Religious communities which had a recognised place of worship but which failed to gain registration under LPR laws had their gas cut off in 2019, Baptist Pastor Serhii Moroz, who is originally from the region but now lives in the Ukrainian capital Kiev, told Forum 18 on 4 February 2020. In late 2019 came the threat that electricity and water too would be cut off.

"Officials argue that they cannot supply gas, electricity and water to organisations that don't officially exist, as they can't have contracts with them," Pastor Moroz told Forum 18.

Communities which met in church members' homes have not had gas, electricity and water supplies cut, Pastor Moroz added.

Inna Sheryayeva, head of the Religious Organisations and Spirituality Department of the Culture, Sport and Youth Ministry in Luhansk, told Forum 18 she had not heard that gas, electricity and water supplies have been or are threatened with being cut off to places of worship that have not been able to gain registration.

"A long time with no priest"

Nativity of the Blessed Virgin Mary Catholic Church, Luhansk
GreyDoomer/Wikimapia [CC BY-SA 3.0]
In late 2019, the LPR authorities allowed the only Roman Catholic priest serving the local Catholic parishes – in Luhansk and Stakhanov [official Ukrainian name Kadiyevka] - to return to the region. Fr Grzegorz Rapa returned in early December 2019. However, the LPR authorities have not yet told him if he can remain permanently or if he will have to leave again in March 2020 when three months are up.

Fr Rapa – a Polish priest who has served Luhansk's Nativity of the Blessed Virgin Mary parish since 1993 – was earlier not allowed to live there permanently. "He can stay there for three months, then has to be out for three months," Bishop Jan Sobilo told Forum 18 in October 2019.

This means that in the three months when Fr Rapa is unable to visit Luhansk, Catholics are deprived of the opportunity to receive Communion. Receiving Communion is for Catholics an integral part of participating in the Mass.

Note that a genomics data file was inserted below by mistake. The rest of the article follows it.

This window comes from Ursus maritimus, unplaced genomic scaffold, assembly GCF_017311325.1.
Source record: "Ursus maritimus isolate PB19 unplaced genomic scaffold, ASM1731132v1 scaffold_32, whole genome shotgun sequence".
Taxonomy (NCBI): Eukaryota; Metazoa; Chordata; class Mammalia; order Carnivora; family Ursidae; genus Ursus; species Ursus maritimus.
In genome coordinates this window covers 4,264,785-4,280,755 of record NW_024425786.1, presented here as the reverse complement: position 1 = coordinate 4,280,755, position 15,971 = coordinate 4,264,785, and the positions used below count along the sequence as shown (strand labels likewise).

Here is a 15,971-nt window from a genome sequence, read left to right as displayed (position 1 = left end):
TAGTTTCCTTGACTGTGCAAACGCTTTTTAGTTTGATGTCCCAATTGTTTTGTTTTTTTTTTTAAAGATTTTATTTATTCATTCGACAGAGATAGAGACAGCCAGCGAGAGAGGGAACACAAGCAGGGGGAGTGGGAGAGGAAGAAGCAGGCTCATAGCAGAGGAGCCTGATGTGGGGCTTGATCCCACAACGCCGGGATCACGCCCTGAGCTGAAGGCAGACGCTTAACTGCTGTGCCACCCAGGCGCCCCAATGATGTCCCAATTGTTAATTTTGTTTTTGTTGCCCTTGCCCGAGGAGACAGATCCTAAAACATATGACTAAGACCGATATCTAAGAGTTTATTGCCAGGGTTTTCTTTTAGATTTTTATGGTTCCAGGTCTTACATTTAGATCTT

When Fr Rapa is unable to live in or visit Luhansk, Mass has to be broadcast over the internet via Skype to the congregation in the church. "They have to set up a screen on the altar and a projector," Bishop Sobilo told Forum 18. "It is like in Soviet times." He recalled that during Soviet years, a radio was often put on the altar of a church with no priest to broadcast Mass to the congregation.

Catholic nuns who used to work in the Luhansk parish left amid the conflict in 2014. "The people want them to work there again. We want them to," one Catholic told Forum 18.

The rebel LPR authorities have also banned many religious leaders from outside their territory from visiting their fellow believers. Officials have barred access by the Greek Catholic bishop and a Greek Catholic priest, the bishop of the Orthodox Church of Ukraine, and many Protestant leaders. This has left their local communities isolated from their fellow-believers elsewhere.

Fr Grzegorz Rapa (left), Bishop Jan Sobilo, Archbishop Claudio Gugerotti, Nativity of the Blessed Virgin Mary Church, Luhansk, 17 February 2019
CREDO
"This year we lived for a long time with no priest," local Catholics wrote in a Christmas 2019 letter to the Vatican nuncio Archbishop Claudio Gugerotti, who led the Christmas Mass in Luhansk on 25 December. "It was very difficult. And not only for us. Now he has returned, Fr Grzegorz has to work much harder to help us overcome all the difficulties we face. We are very grateful to our parish priest."

The letter – read out by a parishioner from the Stakhanov parish at the Christmas Mass in Luhansk - was posted on the Vatican Nunciature website. Archbishop Gugerotti also sent a copy to Pope Francis on 28 December 2019. The Pope responded later the same day with a hand written note, saying how touched he had been by the letter from the parishioners of Luhansk and Stakhanov and offering his prayers.

"It is not clear if the Luhansk authorities will allow Fr Rapa to remain there permanently, or if he will be required to leave again after three months," Catholics told Forum 18 on 5 February. "This is still being discussed." Catholics have been liaising with the Religious Organisations and Spirituality Department of the Culture, Sport and Youth Ministry in Luhansk.

However, Inna Sheryayeva, head of the Religious Organisations and Spirituality Department, refused to discuss with Forum 18 the difficulties the LPR authorities are causing Catholics by refusing to allow Fr Rapa to remain permanently in Luhansk to serve the Catholic community. (END)